Some time ago a boyfriend sent me part of a poem. But I don't know what it is, by whom or where and he wouldn't tell me. It might be a latin or greek translation or possibly from the book of solomon. I've been search so long now! Please tell me if you know what it is or have any ideas! Here it is,
Like a god she seems to be
or even more may I dare say
who sitting by your side
watches and listens to your gentle laughter
when I look at you my dear
my whole heart loses courage
my senses fail me
and darkness over come me....
There was a suggestion that it might be Sappho, but if it is I can't find it!
Thanks a mil! You don't know it that its complete form or an unusual translation? Or where I might get it?! I appreciate it! Thanks!
Say what? You lost me.
She wants to know if that is the entire poem's translation and where she might find it in print.
exactly! If anybody knows I'd really appreciate it!
I'm still befuddled. The link I posted had several translations of the original work. I feel sure there are hundreds of copies in many books, both translations and in her original language. I don't read Greek, so I did not go looking, but likely a Greek-enhanced browser could chase some down.
"a Greek-enhanced browser"
I saw that phrase out of context and loved it.
Only fragments are left of her poetry. so often a poem ends strange, and probably it had more, but unfortunately that's irrecoverably lost. I assume the same goes for this poem.
Aaahhh, I see! I'm so slow! Sorry Hugh, I didin't see the attachment before now! All is clear! Thanks very much!
I believe this poem in the original Greek is one of Sappho's poems that does survive almost complete. I have a copy in Greek (which I can't read, and can't post here), comprising four stanzas, in the Appendix to a book of poems of Catullus. He translated most of it into three stanzas of Latin, imitating her metre and format, as follows [punctuation added]:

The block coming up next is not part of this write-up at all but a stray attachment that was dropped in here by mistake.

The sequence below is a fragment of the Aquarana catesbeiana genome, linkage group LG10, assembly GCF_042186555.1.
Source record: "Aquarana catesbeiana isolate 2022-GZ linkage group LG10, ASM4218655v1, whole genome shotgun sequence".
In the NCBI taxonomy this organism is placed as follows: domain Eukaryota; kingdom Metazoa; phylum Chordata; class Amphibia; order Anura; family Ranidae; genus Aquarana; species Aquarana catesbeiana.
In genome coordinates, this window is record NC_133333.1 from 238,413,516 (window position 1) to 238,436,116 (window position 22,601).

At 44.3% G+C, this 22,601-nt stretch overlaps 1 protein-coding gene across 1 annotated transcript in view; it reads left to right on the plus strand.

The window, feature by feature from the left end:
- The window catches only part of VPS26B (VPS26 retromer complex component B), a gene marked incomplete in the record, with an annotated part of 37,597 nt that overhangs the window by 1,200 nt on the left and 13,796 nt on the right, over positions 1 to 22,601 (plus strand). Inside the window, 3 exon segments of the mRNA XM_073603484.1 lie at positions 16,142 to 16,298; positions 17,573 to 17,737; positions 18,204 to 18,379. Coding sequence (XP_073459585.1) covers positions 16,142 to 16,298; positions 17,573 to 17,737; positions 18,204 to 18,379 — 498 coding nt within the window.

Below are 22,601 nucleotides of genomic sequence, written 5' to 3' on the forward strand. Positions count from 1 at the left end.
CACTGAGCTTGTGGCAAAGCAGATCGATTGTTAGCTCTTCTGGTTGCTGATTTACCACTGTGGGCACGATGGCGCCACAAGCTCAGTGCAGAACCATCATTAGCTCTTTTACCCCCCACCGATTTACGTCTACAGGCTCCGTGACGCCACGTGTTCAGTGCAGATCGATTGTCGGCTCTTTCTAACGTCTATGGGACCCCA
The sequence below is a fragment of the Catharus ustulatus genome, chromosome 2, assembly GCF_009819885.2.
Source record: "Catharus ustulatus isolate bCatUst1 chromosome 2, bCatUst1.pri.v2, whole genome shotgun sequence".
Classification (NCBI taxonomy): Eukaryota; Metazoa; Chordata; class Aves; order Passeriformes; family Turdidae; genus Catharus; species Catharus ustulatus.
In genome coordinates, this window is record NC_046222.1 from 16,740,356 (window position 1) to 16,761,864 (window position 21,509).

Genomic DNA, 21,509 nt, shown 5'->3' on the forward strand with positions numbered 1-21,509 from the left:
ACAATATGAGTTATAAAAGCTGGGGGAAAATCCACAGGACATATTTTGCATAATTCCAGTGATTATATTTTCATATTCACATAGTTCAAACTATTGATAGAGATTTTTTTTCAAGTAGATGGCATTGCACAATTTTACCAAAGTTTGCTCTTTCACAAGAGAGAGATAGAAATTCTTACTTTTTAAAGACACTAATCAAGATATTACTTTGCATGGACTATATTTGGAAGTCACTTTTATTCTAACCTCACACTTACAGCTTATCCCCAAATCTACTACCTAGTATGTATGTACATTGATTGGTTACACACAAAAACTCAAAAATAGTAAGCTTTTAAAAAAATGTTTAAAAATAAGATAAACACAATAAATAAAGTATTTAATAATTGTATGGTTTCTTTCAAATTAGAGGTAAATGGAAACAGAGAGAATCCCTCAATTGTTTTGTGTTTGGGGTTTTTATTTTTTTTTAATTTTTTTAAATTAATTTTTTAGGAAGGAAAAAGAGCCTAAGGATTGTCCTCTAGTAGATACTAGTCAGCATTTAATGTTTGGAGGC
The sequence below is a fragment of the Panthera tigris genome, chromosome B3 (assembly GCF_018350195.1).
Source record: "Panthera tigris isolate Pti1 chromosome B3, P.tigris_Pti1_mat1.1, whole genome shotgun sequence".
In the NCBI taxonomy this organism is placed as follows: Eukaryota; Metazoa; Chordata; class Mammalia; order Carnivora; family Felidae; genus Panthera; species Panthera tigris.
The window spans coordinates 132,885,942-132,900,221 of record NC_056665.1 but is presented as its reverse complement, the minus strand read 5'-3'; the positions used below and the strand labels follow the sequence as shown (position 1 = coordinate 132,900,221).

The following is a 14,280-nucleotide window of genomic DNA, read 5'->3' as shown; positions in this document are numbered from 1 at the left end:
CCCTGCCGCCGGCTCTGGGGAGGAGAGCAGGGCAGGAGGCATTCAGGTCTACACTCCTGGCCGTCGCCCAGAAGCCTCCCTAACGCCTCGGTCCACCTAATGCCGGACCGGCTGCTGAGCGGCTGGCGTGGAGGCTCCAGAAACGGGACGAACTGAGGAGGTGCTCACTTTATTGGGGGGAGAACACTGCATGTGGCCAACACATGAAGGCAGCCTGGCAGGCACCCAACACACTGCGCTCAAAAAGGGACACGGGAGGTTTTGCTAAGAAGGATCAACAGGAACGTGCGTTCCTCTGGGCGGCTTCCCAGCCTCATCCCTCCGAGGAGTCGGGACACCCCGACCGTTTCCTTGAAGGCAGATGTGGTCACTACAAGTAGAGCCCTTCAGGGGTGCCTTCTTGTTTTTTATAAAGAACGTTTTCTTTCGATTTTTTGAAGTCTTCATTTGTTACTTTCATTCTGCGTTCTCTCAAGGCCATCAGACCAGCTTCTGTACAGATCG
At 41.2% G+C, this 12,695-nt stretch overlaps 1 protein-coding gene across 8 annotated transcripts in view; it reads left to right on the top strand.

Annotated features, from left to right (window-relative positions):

ille mi par esse deo videtur,
ille, si fas est, superare divos,
qui sedens adversus identidem te
spectat et audit
dulce ridentem, misero quod omnes
eripit sensus mihi: nam simul te,
Lesbia, aspexi, nihil est super mi
vocis in ore;
lingua sed torpet, tenuis sub artus
flamma demanat, sonitu suopte
tintinant aures, gemina teguntur
As Hugh said, many translations have been made. One I like better than any of those on the link that Hugh posted is the following by F.L.Lucas:
Him I hold as happy as God in Heaven,
Who can sit and gaze at your face before him,
Who can sit and hear from your lips that sweetest
Music you utter––
Hear your lovely laughter, that sets a-tremble
All my heart with flutterings wild as terror.
Ah, when I behold you an instant, straightway
All my words fail me,
Helpless halts my tongue, a devouring fever
Runs like fire through every vein within me,
Darkness veils my vision, my ears are deafened,
Beating like hammers;
Cold the sweat runs down me; a sudden trembling
Leaves my limbs a-quiver; my face grows paler
Than the summer-grasses; I see beside me
Death stand, and madness.
Post Edited (12-07-03 15:44)
Yes, excellent. Swinburne on Sapphics:
A friend of mine invented "fragments" of Sappho for a humor magazine in college. This was my favorite:
Aphrodite is bored.